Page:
Tambor has been unanimously praised for his turn as a trans woman in the Amazon series Transparent, and before Eddie Redmayne got his Oscar nod for The Danish Girl Jared Leto took a little gold man home for his turn as a trans AIDS patient in Dallas Buyers Club. So, Adams’ point about cis actors being able to effectively playing trans seems to be true, but so is Bakers’ assertion that there is an untapped pool of trans talent out there waiting to fill gender appropriate roles.

The question “Who gets to play transgender?” does not have one tidy answer, and right now the important thing is to keep asking the question. In the meantime, Cox continues to rewrite the representation rulebook in Hollywood, and come Halloween we’ll get the chance to see her strutting her stuff as Dr. Frank-N-Furter, the mad scientist who launched a million midnight screenings 41 years ago. Those are big heels to fill, but we suspect she’s up to the task.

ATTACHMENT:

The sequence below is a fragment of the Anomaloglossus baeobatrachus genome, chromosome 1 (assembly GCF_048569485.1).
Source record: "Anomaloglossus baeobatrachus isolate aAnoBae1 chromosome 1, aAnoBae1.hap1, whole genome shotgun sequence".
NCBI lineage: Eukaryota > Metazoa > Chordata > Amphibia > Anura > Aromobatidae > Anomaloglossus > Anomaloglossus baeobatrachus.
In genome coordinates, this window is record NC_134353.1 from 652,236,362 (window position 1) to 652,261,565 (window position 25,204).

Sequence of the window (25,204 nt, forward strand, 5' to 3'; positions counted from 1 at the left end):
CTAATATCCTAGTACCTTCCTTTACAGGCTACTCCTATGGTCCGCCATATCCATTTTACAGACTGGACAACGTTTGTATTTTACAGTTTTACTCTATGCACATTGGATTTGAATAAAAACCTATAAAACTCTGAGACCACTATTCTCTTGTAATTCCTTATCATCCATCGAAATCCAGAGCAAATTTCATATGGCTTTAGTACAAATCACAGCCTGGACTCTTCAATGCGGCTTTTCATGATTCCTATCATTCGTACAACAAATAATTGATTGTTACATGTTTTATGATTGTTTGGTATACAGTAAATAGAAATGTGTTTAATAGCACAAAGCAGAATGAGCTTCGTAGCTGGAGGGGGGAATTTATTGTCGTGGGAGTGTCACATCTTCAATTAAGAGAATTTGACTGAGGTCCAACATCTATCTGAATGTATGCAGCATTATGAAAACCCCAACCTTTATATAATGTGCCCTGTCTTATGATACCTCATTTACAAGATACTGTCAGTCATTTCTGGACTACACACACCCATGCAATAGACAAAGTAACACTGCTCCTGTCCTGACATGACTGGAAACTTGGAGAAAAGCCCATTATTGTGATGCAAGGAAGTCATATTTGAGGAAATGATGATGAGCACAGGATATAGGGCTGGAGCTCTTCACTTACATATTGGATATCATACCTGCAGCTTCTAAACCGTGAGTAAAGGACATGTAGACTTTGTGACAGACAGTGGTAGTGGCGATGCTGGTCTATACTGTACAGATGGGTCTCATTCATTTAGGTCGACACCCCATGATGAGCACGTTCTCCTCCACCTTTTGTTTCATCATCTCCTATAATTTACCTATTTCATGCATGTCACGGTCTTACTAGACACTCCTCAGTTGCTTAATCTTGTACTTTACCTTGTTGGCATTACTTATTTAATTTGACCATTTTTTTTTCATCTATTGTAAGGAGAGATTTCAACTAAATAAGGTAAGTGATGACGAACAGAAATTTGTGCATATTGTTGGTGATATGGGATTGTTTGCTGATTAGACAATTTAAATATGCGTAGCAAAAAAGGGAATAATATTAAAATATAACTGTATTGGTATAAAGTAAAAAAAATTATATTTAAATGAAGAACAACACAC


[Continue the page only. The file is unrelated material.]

via Honor Africans / Twitter

The problem with American Sign Language (ASL) is that over 500,000 people in the U.S. use it, but the country has over 330 million people.

So for those with hearing loss, the chances of coming into contact with someone who uses the language are rare. Especially outside of the deaf community.

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Looking back, the year 1995 seems like such an innocent time. America was in the midst of its longest streak of peace and prosperity. September 11, 2001 was six years away, and the internet didn't seem like much more than a passing fad.

Twenty-four years ago, 18 million U.S. homes had modem-equipped computers, 7 million more than the year before. Most logged in through America Online where they got their email or communicated with random strangers in chat rooms.

According to a Pew Research study that year, only 32% of those who go online say they would miss it "a lot" if no longer available.